issue 223 - September 1991
Refugee in orbit
Fill in a form wrongly and you can sentence yourself to death if you are
an exile. Kofi is – and he talks to Tajudeen Abdulraheem about it.
‘My name is Kofi Amega. I am a Ghanaian and I arrived in Britain in December 1984 with a visiting visa to seek political asylum. My application is still pending.
‘I came from Lomé, Republic of Togo, West Africa, where I escaped to in 1983 after evading security agents in Ghana who would have imprisoned or killed me.
‘The Government of Togo and that of Ghana have not seen eye to eye for years. But there has been periodic rapprochement between them, using refugees as pawns. It works on the basis of ‘you return my enemies and I will return yours’.
‘Ghanaian refugees – especially soldiers and occasionally politically active civilians – became hostages of the Togolese Government. So although there is a United Nations Commission for Refugees in Lomé I was reluctant to register because the Togolese authorities had ways of finding out who is who, and could use anyone in an exchange with the Ghanaian Government. Instead, like many refugees, I travelled around the West African Coast to avoid the Togolese police.
‘No state would accept us for fear our Government would accuse them of “interfering in its internal affairs”. And so we just kept moving, like rolling stones, never staying long in one place.
‘Finally sheer desperation made me seek an escape from this helter-skelter life. I managed, through the help of friends, to secure somebody else’s passport and travelled to the UK as a visitor.
‘I arrived in London in December 1984 full of hope. Having gone through a British educational system and served in the colonial army, I expected certain standards of British justice. Indeed my fellow exiles in Africa, while fearing that my false passport would be discovered and I be returned to Ghana, had otherwise envied me. They assumed my difficulties would be over.
‘Well, my passport was not detected and after the usual accusatorial probing at the airport I was let in on a visitor’s visa. Straightaway I inquired about organizations or individuals who could help me.
‘That was when my problems began. I got passed from one solicitor to another because I had no money to pay for their services. And because I had not claimed asylum on arrival at the airport many refugee organizations were reluctant to handle my case. Moreover, no sooner had I arrived than I had to start working to keep myself and get accommodation.
‘Since my visa was only for six months I was anxious to quickly get my application to the Home Office. But being penniless I had to make the application myself without realizing the processes involved. I wrote down my experiences as I recollected them. But when I was eventually able to afford a solicitor I had to re-write the statement, so the two accounts were slightly at odds with each other.
‘By then I was getting £33 a week from the State for my upkeep (excluding accommodation). It was hardly enough for food, let alone travel in London. Yet by law I had to wait six months after my application for asylum to apply for a work permit.
‘All this time, my predominant feeling was of guilt. I had not seen my family for almost two years by the time I reached London. My wife had had a second baby while I was on the run. My first child had only been four years old when I left. By the time I got here, the economic situation in Ghana – bad when I left – was worse. Yet I could not send them money because I was barely surviving myself.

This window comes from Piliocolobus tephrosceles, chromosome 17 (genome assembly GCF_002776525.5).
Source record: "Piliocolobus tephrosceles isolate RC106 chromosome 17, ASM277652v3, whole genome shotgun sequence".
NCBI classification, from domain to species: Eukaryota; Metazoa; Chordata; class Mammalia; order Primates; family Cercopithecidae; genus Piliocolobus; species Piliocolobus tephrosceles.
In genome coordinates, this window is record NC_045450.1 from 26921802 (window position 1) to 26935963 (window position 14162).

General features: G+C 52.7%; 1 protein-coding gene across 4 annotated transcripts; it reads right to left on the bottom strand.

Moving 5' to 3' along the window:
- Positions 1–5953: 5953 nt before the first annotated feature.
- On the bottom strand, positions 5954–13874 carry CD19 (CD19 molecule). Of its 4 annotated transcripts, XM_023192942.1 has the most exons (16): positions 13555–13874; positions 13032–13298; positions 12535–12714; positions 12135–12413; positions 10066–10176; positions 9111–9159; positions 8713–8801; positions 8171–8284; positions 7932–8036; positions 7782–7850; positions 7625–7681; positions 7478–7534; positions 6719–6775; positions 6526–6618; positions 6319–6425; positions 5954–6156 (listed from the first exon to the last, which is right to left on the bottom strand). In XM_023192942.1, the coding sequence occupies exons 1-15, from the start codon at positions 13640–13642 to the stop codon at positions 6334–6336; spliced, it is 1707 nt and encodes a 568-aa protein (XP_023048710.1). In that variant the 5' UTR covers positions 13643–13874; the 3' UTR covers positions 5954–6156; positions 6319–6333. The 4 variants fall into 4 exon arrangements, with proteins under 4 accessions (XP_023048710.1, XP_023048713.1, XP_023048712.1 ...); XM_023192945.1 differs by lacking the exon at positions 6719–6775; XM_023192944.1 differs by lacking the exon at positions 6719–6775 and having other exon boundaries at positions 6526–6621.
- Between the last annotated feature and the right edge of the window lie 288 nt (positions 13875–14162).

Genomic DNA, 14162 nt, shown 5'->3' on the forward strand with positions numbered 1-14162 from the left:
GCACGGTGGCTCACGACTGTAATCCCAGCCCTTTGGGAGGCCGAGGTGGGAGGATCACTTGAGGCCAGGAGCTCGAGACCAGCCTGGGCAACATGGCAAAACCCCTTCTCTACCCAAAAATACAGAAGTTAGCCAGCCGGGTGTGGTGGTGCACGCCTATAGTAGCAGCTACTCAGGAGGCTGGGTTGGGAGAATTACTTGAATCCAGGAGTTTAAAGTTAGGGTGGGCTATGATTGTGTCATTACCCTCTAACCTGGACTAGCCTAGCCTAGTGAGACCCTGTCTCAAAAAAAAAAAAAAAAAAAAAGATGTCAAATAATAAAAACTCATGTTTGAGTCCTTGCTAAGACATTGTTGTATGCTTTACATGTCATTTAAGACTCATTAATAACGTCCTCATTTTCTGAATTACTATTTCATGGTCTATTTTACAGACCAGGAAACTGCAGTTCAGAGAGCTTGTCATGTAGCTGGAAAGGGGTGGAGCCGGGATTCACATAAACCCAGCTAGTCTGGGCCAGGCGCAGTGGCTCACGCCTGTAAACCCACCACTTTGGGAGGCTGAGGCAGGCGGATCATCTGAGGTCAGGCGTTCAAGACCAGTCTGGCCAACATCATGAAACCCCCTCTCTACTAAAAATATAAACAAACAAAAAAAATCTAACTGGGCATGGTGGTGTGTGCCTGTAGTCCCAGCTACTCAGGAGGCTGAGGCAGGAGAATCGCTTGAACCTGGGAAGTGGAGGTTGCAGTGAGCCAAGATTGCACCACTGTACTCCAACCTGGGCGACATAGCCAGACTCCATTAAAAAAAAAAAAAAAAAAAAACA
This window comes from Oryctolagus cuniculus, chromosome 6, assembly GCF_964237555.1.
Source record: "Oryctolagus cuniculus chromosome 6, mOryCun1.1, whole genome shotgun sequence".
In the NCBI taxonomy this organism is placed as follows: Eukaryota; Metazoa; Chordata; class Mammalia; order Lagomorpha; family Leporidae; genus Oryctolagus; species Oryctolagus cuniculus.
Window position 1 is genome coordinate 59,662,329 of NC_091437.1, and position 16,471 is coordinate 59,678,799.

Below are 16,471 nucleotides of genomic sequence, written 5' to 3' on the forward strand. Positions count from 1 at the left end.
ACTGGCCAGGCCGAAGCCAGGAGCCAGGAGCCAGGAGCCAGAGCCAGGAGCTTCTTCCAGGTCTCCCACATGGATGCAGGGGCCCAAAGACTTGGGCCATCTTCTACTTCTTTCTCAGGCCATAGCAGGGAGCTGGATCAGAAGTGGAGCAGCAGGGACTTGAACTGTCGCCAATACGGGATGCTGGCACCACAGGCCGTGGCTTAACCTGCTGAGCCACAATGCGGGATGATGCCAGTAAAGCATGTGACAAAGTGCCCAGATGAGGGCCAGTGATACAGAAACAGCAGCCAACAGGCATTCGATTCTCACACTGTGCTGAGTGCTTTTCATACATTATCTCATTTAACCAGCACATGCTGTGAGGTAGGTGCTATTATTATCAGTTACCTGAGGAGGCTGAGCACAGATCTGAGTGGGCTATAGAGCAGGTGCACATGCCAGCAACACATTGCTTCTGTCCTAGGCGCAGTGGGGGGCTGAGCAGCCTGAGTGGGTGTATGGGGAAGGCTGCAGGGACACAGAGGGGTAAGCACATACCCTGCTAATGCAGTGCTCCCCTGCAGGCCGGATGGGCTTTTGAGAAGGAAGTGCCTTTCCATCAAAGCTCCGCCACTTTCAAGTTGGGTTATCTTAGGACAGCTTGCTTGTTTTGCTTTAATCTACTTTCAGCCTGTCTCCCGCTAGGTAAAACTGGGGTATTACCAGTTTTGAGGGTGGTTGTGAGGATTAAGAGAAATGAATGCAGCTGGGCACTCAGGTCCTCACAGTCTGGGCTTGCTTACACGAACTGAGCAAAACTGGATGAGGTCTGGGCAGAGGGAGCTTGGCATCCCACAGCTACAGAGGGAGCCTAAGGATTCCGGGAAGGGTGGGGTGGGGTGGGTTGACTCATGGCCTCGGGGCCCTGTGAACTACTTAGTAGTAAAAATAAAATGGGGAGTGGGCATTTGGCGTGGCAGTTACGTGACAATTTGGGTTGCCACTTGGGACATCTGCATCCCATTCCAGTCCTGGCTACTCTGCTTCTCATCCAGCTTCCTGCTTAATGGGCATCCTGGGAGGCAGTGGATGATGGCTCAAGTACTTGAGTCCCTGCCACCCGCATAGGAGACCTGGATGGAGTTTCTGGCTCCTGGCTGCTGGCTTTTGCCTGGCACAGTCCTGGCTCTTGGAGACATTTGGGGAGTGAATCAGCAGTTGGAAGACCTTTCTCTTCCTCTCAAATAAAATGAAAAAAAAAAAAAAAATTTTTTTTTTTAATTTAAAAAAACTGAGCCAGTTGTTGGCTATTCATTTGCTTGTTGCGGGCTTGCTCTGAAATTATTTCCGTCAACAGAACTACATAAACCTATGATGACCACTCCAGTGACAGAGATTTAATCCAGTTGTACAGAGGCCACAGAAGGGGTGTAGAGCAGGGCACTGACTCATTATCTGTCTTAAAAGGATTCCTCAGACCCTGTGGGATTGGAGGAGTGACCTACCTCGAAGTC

‘I had become an irresponsible father, an absentee husband and a lost son. I had hardly even maintained regular correspondence when I was wandering. What could I say? It was unfair to increase my family’s emotional load with my stories of woe. I just kept hoping things would get better so I could write. Weeks became months, months became years. I postponed letter-writing to Christmas. But it was miserable – and so I further postponed writing until Easter. Time went by – and I often felt my whole life was a waste.
‘It was over a year before I got a notification to appear before the Home Office Committee investigating my case. I was told that there were many contradictions in my story. Therefore I was not being granted full asylum. Instead I had “limited leave to remain” pending an appeal. It meant I could stay – but for how long?
‘By this time I had the right to work. But few employers would take me knowing that I could leave at any time. So I remained in the underworld of casual jobs; low pay, high risk, unprotected labour.
‘And still I had my immediate family to think about. How could I ask them to come when my own feet were not firmly on the ground? Anyway under my “limited leave to remain” I was only legally entitled to ask one member of my family to visit after I had been here four years. I received letters from home with joy, but I often ended up sobbing after reading them.
‘Finally I could not wait any longer for the slow, grinding wheels of the immigration office. My wife and children came to Britain in 1988, four years after I had arrived, and started asylum procedures when they entered the country.
‘By then I was something of an expert in asylum applications. Even so their cases are still being dragged through the bureaucracy. But then, so is mine.
‘I attended my last appeal at the Home Office a few months ago. No decisions have been reached on my case. So it’s seven years now that I have been living in uncertainty and hope…’
Tajudeen Abdulraheem is the Research Co-ordinator for the London-based Africa Research and Information Bureau (ARIB).